(Describer) She takes out the bowl.

It's very hot, so I'm using oven mitts.

(Describer) She sets the bowl aside and picks up the other one.

And now I'll put in our spinach and mushrooms with a little water. Great.

(Describer) She sets it inside.

We're going to cook that for 2 1/2 minutes.


(Describer) She presses buttons.


(Describer) She picks up the first bowl.

What do we do with this? This is our freshly steamed zucchini. It looks beautiful. We'll strain the excess water, since, whenever it was microwaved, it created steam.

(Describer) Nicole gets a colander, and K. Lee tips the noodles into it. She drops the bowl into it too.

We're just going to use this. Toss it in here.

[laughs ] Toss the bowl in there too?

Toss that in there, too. Okay. Just toss our spaghetti around? Yeah. Smells good. It's nice and fresh. We're going to plate that over here. All right. Just toss that on. Okay.

(Describer) Nicole dumps it onto the plate.

So we've got nice, freshly cooked zucchini noodles. Let me set that aside. As our spinach and mushrooms are cooking, we also have our veggie burger. I included this because some people want extra protein or something that'll give you more energy. You can substitute this for a vegan burger or use chickpeas, and it's just as good. What does a vegan eat? Vegans, we eat lots of plants, veggies, fruit, whole grains, but no dairy, eggs, or meat. But all of these recipes, it's great vegan. If you don't like that, you can make it however you like. I can't wait to try it. While the veggies are cooking, we'll take a break.

Teen Kids News will be right back.

(Describer) Spinning with the triangle and circle, title: Teen Kids News. In the kitchen, K. Lee turns off the microwave.

[beeping] Our spinach and mushrooms are done now,

so we're going to take these out.

(Describer) She takes out the bowl.

Again, with our oven mitts. We'll put in the veggie burger for a minute-and-a-half, or cook it as the directions say.


Great. These are our steamed mushrooms and spinach. Wonderful. Should we strain these? You can, but it's not necessary. Okay. We're going to put those on the plate after. We'll let them cool while our veggie burger's cooking. Pass me a fork. I would love to.

(Describer) Nicole hands her a fork.

You can toss these around. Lots of steam coming up. All right. Actually, let's strain them. I think that's a good idea. Okay.

(Describer) Nicole gets the colander again, holding it in the sink. K. Lee picks up the bowl and dumps the spinach and mushrooms into it.

We'll take them, dump it in here. We got some more spinach.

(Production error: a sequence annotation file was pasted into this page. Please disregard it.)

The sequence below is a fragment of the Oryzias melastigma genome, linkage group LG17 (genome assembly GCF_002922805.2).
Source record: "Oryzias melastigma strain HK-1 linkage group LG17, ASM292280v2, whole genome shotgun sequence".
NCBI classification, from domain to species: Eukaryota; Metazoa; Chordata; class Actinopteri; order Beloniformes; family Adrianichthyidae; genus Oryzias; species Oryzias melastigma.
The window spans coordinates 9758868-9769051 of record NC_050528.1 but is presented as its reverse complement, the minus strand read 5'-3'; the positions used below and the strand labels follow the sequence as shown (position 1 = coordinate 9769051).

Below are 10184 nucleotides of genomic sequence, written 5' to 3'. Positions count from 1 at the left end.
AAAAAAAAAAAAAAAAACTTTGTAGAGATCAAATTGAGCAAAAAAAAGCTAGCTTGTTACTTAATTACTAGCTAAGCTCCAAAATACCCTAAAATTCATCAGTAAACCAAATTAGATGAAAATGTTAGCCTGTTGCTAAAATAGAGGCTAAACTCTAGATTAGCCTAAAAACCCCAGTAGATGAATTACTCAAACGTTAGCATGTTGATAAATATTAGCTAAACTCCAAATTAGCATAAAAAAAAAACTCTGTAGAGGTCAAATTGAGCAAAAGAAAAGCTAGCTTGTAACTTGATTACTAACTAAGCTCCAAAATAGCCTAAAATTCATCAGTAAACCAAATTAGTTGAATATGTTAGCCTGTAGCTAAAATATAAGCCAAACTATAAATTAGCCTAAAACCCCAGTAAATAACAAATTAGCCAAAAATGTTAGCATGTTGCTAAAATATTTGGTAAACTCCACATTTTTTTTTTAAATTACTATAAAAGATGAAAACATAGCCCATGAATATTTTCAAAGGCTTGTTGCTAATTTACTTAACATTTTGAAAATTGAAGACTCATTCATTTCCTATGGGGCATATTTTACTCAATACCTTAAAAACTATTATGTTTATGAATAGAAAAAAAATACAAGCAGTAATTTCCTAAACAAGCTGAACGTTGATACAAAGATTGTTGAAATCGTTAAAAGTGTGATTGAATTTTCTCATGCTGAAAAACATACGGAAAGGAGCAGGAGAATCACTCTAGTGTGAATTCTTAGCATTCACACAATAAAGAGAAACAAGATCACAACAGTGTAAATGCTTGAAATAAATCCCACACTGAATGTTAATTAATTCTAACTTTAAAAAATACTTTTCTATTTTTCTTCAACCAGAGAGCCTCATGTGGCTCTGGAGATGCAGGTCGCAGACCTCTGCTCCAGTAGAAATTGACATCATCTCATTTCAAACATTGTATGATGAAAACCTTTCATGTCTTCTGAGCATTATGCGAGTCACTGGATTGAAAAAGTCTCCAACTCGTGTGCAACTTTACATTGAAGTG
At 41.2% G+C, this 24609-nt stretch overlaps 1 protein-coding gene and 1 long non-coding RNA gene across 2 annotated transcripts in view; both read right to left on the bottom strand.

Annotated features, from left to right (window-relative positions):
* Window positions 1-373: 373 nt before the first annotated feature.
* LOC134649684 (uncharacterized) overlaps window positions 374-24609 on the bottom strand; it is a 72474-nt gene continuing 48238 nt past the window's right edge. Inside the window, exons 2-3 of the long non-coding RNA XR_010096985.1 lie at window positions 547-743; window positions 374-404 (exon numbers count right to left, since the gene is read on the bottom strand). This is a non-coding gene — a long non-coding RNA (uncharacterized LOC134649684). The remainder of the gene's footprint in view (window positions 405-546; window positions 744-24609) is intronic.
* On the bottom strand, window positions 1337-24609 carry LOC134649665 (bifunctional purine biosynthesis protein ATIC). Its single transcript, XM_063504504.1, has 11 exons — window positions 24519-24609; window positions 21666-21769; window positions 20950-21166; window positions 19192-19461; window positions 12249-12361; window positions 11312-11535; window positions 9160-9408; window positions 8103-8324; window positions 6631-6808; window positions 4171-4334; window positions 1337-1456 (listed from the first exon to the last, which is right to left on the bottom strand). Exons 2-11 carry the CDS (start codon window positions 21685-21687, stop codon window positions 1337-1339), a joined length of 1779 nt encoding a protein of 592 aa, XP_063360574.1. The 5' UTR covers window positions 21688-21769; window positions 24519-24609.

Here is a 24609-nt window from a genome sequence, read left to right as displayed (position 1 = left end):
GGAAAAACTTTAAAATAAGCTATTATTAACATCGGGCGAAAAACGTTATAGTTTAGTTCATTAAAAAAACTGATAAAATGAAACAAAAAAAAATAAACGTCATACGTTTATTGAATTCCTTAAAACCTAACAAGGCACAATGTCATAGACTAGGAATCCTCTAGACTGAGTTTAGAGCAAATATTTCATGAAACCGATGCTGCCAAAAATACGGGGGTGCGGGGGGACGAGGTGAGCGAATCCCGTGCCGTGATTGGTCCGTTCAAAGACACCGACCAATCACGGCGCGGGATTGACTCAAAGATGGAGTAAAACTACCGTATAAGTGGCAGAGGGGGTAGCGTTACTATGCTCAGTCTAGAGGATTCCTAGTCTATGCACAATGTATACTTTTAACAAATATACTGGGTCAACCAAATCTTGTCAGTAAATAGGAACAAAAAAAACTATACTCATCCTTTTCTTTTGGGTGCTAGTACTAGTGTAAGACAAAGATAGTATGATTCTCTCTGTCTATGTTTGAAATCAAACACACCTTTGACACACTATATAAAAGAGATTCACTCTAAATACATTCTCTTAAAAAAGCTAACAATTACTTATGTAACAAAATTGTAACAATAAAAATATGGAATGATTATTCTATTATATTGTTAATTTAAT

(Describer) As Nicole jostles the veggies in the colander, K. Lee scrapes out the last of the spinach with the fork.

[chuckles] I'm a little bit of a klutz.

All right. Just put these on top? Yeah. We'll top our spaghetti with it.

(Describer) She puts them on top of the zucchini noodles.

We can mix these in. Gives the noodles some great flavor. Wonderful. It's the greenest pasta I've ever seen. I know. Greens are great. I eat as many greens as I can. They make your body happy. Absolutely. Make your mother happy, as well. That's right.

(Describer) She opens the microwave again.

All right. Our veggie burger is done.

(Describer) With an oven mitt, she takes out the plate the burger’s on.

Great. We'll add this to the side. We're almost ready to eat. Yes, my favorite part. So now I've got our yummy food. We'll top it with marinara sauce.

(Describer) She opens a jar.

Do you heat this beforehand? You can, but because the noodles are hot, it'll warm right up. That makes it even easier. That's right. One less step.

(Describer) She spoons the red sauce onto the noodles.

We're just going to top that. Top some of the burger, and we are done. Wonderful. That's it. Super simple, super easy, and super healthy. Shall we give it a try? I'm game. Let's do it.

(Describer) They each get a fork and pick up some of the noodles.

It's nice and stringy like spaghetti.

(Describer) They eat.

Mmm! Very different from what I was expecting, but super-good. Yeah. It's a nice substitute, and it's really quick and easy. You can make this pasta at home in about 10 minutes. You just need the ingredients and a microwave. The recipe is on our website. For Teen Kids News, I'm Nicole.

(Describer) Livia:

That sure looks delicious! For all of us at Teen Kids News, have a great week.

(Describer) Titles: Director: Alan J Weiss. Producers: Tania Wilk, Marilou Yacoub. Writer: Deborah Gobble. Original Theme Music: Michael Karp. Copyright Eyewitness Kids News LLC, 2016, all rights reserved. Alan J Weiss Productions. Funding to purchase and make this educational program accessible was provided by the U.S. Department of Education. Contact the Department of Education by telephone at 1-800-USA-LEARN, or online at

Accessibility provided by the U.S. Department of Education.

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In this episode, Katie tackles the complex relationship between mothers and daughters. Then Jacelyn interviews Hailey Strole, a gymnast from Texas. Hailey refuses to let brain cancer slow her down, and she has earned a spot on one of the top gymnastic squads in the state. The National Road Safety Foundation brings another important message about driving. Nicole gets in the kitchen to prepare a healthy pasta dish. Part of the "Teen Kids News" series.